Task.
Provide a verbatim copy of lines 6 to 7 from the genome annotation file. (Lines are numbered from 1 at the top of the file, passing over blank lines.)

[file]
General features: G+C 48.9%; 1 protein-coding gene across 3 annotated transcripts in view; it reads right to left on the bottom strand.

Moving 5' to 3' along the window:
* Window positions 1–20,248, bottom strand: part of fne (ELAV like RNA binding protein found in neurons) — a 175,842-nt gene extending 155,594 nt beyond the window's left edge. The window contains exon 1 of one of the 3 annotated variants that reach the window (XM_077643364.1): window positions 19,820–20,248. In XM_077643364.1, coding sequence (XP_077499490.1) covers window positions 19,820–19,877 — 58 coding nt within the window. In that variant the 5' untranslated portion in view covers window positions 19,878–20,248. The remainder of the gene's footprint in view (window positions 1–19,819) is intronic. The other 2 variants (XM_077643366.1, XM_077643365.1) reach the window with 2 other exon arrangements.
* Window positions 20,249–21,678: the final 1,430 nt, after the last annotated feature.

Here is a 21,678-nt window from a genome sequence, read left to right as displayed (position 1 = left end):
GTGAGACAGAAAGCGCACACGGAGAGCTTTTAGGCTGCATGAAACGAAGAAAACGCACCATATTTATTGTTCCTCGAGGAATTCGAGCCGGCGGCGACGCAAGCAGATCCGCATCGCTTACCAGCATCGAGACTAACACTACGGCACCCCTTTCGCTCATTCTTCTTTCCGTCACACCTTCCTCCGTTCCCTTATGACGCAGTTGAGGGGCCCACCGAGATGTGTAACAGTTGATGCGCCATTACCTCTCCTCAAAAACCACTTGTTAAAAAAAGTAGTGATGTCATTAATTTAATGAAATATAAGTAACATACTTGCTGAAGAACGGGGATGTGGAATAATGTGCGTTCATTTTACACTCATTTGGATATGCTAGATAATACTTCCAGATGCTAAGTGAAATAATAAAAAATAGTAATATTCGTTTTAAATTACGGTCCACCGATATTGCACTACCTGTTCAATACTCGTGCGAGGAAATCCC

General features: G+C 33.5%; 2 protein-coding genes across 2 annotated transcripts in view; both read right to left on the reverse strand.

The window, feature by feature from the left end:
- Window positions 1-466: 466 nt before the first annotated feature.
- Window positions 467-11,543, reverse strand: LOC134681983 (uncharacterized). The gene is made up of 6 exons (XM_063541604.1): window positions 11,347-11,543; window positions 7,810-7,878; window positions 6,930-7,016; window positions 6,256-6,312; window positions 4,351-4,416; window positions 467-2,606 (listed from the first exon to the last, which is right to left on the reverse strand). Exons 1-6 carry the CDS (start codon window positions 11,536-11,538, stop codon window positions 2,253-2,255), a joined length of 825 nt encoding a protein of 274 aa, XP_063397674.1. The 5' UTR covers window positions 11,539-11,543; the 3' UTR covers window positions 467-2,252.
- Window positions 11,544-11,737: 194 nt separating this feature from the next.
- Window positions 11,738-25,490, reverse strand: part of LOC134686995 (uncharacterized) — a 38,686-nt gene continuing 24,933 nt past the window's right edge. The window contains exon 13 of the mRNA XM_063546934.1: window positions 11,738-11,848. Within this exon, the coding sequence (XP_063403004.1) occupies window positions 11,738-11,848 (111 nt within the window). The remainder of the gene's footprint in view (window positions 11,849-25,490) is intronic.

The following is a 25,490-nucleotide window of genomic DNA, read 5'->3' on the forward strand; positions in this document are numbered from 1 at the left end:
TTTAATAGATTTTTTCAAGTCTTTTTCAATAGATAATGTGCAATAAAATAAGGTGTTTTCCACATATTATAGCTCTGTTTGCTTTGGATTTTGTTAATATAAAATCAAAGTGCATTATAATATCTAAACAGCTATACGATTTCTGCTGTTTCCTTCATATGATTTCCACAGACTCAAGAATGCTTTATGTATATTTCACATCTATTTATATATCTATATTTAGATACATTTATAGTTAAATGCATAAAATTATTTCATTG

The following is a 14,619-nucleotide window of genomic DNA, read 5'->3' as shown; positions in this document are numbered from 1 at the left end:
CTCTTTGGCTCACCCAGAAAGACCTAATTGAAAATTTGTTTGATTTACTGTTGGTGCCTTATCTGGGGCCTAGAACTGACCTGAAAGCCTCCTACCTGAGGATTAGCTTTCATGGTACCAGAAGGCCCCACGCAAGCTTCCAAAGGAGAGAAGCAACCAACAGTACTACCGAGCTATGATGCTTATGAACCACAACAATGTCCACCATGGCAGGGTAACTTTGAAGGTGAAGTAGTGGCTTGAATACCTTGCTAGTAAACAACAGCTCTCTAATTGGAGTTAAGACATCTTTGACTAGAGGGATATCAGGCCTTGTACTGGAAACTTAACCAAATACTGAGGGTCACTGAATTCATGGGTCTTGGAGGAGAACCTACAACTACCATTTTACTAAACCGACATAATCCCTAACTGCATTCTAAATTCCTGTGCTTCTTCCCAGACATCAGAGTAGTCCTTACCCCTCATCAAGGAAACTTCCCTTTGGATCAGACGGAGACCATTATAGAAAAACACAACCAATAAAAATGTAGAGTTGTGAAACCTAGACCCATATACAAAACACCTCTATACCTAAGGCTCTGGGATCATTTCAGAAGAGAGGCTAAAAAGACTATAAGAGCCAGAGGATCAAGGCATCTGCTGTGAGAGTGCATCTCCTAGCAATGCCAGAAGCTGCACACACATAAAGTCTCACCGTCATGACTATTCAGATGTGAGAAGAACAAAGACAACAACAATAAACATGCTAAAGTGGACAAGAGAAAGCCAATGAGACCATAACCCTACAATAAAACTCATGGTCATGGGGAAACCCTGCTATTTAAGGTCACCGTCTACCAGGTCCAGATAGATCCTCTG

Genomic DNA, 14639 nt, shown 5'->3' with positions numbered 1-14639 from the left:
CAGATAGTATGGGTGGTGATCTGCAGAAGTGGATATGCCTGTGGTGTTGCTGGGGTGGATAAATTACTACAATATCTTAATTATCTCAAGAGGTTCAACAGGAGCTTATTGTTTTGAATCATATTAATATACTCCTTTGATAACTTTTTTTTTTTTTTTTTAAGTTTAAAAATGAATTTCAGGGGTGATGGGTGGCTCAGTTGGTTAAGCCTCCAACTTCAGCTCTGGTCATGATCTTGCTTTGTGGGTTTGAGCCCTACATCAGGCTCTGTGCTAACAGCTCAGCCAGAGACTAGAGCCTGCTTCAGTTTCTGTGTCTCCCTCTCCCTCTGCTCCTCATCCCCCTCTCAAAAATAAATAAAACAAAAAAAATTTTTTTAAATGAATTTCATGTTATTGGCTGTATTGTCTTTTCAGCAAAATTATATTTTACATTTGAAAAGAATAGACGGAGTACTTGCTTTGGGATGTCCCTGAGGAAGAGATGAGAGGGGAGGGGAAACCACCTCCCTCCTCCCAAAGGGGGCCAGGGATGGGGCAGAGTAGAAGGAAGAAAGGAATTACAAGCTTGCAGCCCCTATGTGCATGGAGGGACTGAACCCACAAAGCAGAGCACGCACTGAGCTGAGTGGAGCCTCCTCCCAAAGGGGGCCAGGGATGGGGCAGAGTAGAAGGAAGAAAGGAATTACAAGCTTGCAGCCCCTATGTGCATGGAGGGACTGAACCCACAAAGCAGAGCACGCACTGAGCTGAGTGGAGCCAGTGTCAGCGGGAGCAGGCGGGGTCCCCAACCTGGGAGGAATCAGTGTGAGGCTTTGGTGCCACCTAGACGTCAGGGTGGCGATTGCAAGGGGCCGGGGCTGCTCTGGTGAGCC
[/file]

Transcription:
GTGAGACAGAAAGCGCACACGGAGAGCTTTTAGGCTGCATGAAACGAAGAAAACGCACCATATTTATTGTTCCTCGAGGAATTCGAGCCGGCGGCGACGCAAGCAGATCCGCATCGCTTACCAGCATCGAGACTAACACTACGGCACCCCTTTCGCTCATTCTTCTTTCCGTCACACCTTCCTCCGTTCCCTTATGACGCAGTTGAGGGGCCCACCGAGATGTGTAACAGTTGATGCGCCATTACCTCTCCTCAAAAACCACTTGTTAAAAAAAGTAGTGATGTCATTAATTTAATGAAATATAAGTAACATACTTGCTGAAGAACGGGGATGTGGAATAATGTGCGTTCATTTTACACTCATTTGGATATGCTAGATAATACTTCCAGATGCTAAGTGAAATAATAAAAAATAGTAATATTCGTTTTAAATTACGGTCCACCGATATTGCACTACCTGTTCAATACTCGTGCGAGGAAATCCC

General features: G+C 33.5%; 2 protein-coding genes across 2 annotated transcripts in view; both read right to left on the reverse strand.